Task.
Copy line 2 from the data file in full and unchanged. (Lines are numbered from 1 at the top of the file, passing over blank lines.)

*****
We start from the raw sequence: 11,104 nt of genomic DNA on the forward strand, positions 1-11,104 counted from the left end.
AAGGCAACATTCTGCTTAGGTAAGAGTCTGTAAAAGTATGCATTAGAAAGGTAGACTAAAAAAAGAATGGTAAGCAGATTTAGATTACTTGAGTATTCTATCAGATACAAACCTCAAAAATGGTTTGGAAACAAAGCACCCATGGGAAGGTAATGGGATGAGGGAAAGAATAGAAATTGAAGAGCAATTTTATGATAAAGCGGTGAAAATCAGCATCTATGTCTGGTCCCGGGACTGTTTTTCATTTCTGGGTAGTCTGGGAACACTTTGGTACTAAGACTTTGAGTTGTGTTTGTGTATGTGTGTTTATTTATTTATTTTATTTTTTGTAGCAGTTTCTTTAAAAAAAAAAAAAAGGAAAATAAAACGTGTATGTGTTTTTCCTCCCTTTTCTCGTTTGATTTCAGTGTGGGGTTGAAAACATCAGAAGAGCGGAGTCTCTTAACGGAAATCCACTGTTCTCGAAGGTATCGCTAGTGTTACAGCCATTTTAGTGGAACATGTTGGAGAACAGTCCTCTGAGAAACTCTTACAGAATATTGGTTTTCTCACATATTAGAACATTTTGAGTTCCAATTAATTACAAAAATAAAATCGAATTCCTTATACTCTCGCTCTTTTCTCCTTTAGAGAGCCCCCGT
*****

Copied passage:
AAGGCAACATTCTGCTTAGGTAAGAGTCTGTAAAAGTATGCATTAGAAAGGTAGACTAAAAAAAGAATGGTAAGCAGATTTAGATTACTTGAGTATTCTATCAGATACAAACCTCAAAAATGGTTTGGAAACAAAGCACCCATGGGAAGGTAATGGGATGAGGGAAAGAATAGAAATTGAAGAGCAATTTTATGATAAAGCGGTGAAAATCAGCATCTATGTCTGGTCCCGGGACTGTTTTTCATTTCTGGGTAGTCTGGGAACACTTTGGTACTAAGACTTTGAGTTGTGTTTGTGTATGTGTGTTTATTTATTTATTTTATTTTTTGTAGCAGTTTCTTTAAAAAAAAAAAAAAGGAAAATAAAACGTGTATGTGTTTTTCCTCCCTTTTCTCGTTTGATTTCAGTGTGGGGTTGAAAACATCAGAAGAGCGGAGTCTCTTAACGGAAATCCACTGTTCTCGAAGGTATCGCTAGTGTTACAGCCATTTTAGTGGAACATGTTGGAGAACAGTCCTCTGAGAAACTCTTACAGAATATTGGTTTTCTCACATATTAGAACATTTTGAGTTCCAATTAATTACAAAAATAAAATCGAATTCCTTATACTCTCGCTCTTTTCTCCTTTAGAGAGCCCCCGT